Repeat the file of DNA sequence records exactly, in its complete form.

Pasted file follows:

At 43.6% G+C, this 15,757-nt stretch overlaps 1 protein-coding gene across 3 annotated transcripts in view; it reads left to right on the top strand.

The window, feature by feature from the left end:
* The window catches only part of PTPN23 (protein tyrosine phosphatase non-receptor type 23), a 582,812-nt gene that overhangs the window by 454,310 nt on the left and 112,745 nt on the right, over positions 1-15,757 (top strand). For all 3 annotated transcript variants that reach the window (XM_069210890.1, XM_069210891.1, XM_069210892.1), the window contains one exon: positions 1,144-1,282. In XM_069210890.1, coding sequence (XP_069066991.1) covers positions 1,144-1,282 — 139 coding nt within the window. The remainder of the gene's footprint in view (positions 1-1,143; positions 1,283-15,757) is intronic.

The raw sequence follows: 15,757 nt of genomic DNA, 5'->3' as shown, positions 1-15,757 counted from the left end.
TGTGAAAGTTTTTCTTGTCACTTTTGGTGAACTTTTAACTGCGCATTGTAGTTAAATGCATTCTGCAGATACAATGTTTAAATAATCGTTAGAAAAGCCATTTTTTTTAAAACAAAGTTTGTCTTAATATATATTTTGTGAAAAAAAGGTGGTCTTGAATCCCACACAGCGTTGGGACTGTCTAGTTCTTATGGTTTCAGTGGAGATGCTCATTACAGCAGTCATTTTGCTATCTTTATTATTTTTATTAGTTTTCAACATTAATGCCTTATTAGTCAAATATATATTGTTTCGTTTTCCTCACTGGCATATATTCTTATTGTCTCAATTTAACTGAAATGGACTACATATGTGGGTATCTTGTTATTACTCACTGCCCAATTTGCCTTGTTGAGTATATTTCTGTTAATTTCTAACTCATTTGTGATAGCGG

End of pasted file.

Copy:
At 43.6% G+C, this 15,757-nt stretch overlaps 1 protein-coding gene across 3 annotated transcripts in view; it reads left to right on the top strand.

The window, feature by feature from the left end:
* The window catches only part of PTPN23 (protein tyrosine phosphatase non-receptor type 23), a 582,812-nt gene that overhangs the window by 454,310 nt on the left and 112,745 nt on the right, over positions 1-15,757 (top strand). For all 3 annotated transcript variants that reach the window (XM_069210890.1, XM_069210891.1, XM_069210892.1), the window contains one exon: positions 1,144-1,282. In XM_069210890.1, coding sequence (XP_069066991.1) covers positions 1,144-1,282 — 139 coding nt within the window. The remainder of the gene's footprint in view (positions 1-1,143; positions 1,283-15,757) is intronic.

The raw sequence follows: 15,757 nt of genomic DNA, 5'->3' as shown, positions 1-15,757 counted from the left end.
TGTGAAAGTTTTTCTTGTCACTTTTGGTGAACTTTTAACTGCGCATTGTAGTTAAATGCATTCTGCAGATACAATGTTTAAATAATCGTTAGAAAAGCCATTTTTTTTAAAACAAAGTTTGTCTTAATATATATTTTGTGAAAAAAAGGTGGTCTTGAATCCCACACAGCGTTGGGACTGTCTAGTTCTTATGGTTTCAGTGGAGATGCTCATTACAGCAGTCATTTTGCTATCTTTATTATTTTTATTAGTTTTCAACATTAATGCCTTATTAGTCAAATATATATTGTTTCGTTTTCCTCACTGGCATATATTCTTATTGTCTCAATTTAACTGAAATGGACTACATATGTGGGTATCTTGTTATTACTCACTGCCCAATTTGCCTTGTTGAGTATATTTCTGTTAATTTCTAACTCATTTGTGATAGCGG